ROCKVILLE, Md.—Adding another layer to the explosion of biomolecular databases, Dr. Mike Gilson and colleagues at the University of Maryland Biotechnology Institute (UMBI) developed the Binding Database (BindingDB), a public, web-accessible repository of binding affinities between small molecules and protein drug targets. At present, the repository is home to approximately 14,000 measurements of about 8,000 compounds and 60 targets.
According to Gilson, who is a fellow and professor of UMBI's Center for Advanced Research in Biotechnology, the idea is that a publicly accessible database like BindingDB should speed development of new therapeutics and facilitate development of generally applicable methods of computer-aided drug discovery by academic labs and smaller companies that do not have the in-house resources of larger pharmaceutical companies.
"BindingDB makes it easier to rapidly identify and view compounds and compound classes suitable for a given target," Gilson says. "As the dataset grows more comprehensive, it can be mined for large-scale patterns, such as correlation between affinity and a key chemical descriptor; or for paradoxes and anomalies such as very similar compounds with very different affinities for the same target."
The UMBI group is currently looking to integrate its efforts with related databases, such as the NIH's PubChem repository of chemical information and the IMEx consortium's collection of biomolecular interaction repositories. "My expectation is that ultimately, while each member will focus on extraction and curation of a particular type of data (e.g., protein-protein binding, protein-ligand binding, etc.), we will share the data we extract in order to avoid overlap of effort (and) make each database as complete as possible," Gilson adds.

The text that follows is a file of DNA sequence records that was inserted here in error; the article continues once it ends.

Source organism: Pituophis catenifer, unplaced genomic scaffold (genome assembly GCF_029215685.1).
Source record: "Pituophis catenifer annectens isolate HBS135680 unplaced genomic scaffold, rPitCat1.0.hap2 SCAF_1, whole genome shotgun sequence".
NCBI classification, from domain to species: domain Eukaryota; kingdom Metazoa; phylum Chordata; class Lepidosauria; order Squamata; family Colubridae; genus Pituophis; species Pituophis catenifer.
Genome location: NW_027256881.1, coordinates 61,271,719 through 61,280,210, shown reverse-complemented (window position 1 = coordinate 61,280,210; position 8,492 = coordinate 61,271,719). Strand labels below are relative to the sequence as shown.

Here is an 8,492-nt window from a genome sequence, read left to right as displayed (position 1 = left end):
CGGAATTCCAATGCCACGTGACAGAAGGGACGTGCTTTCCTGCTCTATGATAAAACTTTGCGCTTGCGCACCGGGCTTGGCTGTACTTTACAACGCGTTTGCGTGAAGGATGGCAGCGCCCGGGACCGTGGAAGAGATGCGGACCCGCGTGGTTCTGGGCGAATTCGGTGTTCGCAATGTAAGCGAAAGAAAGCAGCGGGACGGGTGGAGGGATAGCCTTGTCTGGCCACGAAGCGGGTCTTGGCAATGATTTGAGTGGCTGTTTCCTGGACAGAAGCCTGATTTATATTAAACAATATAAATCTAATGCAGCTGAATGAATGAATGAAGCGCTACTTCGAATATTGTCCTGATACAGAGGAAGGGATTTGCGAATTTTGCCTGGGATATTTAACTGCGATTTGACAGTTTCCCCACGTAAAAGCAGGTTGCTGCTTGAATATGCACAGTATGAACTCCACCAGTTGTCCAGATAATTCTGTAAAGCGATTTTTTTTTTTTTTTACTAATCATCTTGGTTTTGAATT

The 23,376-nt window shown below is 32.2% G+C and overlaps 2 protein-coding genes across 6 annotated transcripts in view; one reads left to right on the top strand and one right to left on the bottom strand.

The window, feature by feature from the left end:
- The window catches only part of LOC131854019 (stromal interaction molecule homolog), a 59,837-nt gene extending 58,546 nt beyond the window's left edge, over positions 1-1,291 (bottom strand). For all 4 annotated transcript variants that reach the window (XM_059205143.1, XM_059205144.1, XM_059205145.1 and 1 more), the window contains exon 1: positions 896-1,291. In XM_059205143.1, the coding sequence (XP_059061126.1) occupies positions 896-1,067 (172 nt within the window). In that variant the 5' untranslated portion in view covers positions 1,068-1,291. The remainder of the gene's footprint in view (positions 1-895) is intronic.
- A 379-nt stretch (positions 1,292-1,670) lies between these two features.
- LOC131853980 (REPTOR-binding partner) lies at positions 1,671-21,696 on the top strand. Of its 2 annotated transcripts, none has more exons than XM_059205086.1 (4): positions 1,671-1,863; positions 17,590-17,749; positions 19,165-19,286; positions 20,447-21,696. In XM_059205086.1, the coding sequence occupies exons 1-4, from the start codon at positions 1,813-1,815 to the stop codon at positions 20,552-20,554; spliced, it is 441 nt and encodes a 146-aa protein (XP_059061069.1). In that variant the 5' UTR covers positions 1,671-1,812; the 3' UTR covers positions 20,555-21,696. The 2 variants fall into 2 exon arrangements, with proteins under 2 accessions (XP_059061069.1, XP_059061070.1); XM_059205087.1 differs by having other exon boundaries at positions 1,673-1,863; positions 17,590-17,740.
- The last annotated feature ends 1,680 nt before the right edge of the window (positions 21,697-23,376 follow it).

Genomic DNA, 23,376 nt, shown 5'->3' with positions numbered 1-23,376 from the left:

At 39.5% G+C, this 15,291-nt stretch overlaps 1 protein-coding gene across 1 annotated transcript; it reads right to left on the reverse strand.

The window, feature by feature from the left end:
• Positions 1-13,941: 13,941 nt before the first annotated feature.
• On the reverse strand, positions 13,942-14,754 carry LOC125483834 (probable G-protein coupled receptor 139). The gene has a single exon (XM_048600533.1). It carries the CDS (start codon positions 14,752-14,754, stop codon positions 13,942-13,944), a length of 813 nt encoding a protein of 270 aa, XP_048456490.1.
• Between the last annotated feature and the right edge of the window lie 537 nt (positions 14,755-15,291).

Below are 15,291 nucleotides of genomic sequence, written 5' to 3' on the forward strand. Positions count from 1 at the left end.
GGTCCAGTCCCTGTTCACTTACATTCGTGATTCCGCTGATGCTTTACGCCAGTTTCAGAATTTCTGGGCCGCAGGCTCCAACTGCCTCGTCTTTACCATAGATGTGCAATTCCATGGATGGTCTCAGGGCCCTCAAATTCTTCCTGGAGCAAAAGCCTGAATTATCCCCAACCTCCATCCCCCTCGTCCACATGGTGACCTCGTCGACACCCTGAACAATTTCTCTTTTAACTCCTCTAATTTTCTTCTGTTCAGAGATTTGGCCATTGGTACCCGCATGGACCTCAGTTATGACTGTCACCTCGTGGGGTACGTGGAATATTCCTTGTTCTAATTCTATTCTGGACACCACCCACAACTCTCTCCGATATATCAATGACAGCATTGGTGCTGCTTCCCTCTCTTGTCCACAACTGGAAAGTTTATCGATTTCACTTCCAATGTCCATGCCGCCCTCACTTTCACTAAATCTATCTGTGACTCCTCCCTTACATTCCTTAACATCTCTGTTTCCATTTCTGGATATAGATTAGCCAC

The group hopes to expand BindingDB by 10,000 records each year and the current data curation activity is on target to maintain this pace. With any effort of this scale, however, public acceptance and participation will be key to success and to that end, the UMBI researchers have established mechanisms by which independent researchers can submit their own experimental data online.
According to Gilson, it would also make his group's curation efforts a lot easier if journal publishers would ask authors to include an electronic representation of their compounds and data along with their papers. "This would not be much more work for the authors, since they probably already have an electronic representation of every compound and indeed a table linking the compounds with the binding data," he says. He is not, however, expecting this to happen any time soon. "I am not optimistic that the ACS [American Chemical Society], which publishes some of the central journals in this area, will adopt such a policy."